Conversion of Marine Structures to Calcium Phosphate Materials: Mechanisms of Conversion Using Two Different Phosphate Solutions


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Marine structure, coralline materials were converted to calcium phosphate using two different phosphate solutions. The aim was to study the conversion mechanisms under acidic and basic environment at moderate conditions of temperature. Crystal growth and morphology of converted corals were characterized by XRD and SEM respectively. The results suggested that under acidic conditions (H3PO4), dissolution and precipitation control and direct the crystal formation and morphology in which transition from plate like to rod like hydroxyapatite structure was favoured. Metastable phase such as monetite formed and transformed to HAp during reaction. During the first hour of the dissolution a monetite and hydroxyapatite mixture precipitates and then the full conversion to hydroxyapatite is observed. On the other hand, under basic conditions (NH4)2HPO4, just diffusional surface conversion of the calcium carbonate structure of coralline materials to hydroxyapatite and a very small amount of tri-calcium phosphate is observed. The mechanism can be classified as the solid-state topotactic ion-exchange reaction mechanism.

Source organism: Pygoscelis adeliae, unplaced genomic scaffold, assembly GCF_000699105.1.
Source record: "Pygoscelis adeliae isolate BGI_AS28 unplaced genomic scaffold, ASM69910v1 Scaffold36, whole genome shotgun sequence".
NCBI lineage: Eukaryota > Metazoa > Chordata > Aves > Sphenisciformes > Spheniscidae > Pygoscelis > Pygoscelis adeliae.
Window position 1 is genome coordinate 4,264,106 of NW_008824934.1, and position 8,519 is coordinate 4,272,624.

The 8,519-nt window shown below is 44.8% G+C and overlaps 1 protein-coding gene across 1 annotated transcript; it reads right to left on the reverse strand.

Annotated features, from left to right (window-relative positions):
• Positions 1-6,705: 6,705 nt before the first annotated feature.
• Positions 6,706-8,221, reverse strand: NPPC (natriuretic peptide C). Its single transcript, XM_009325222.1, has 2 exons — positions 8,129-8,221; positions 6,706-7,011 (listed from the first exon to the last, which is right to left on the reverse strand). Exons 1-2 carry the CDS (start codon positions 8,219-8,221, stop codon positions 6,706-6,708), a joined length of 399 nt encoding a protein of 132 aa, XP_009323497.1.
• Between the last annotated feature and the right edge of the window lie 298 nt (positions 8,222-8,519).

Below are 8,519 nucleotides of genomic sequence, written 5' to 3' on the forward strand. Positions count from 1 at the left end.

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Edited by:

Ika Dewi Ana, Kuwat Triyana




I. J. Macha et al., "Conversion of Marine Structures to Calcium Phosphate Materials: Mechanisms of Conversion Using Two Different Phosphate Solutions", Key Engineering Materials, Vol. 696, pp. 36-39, 2016

Online since:

May 2016




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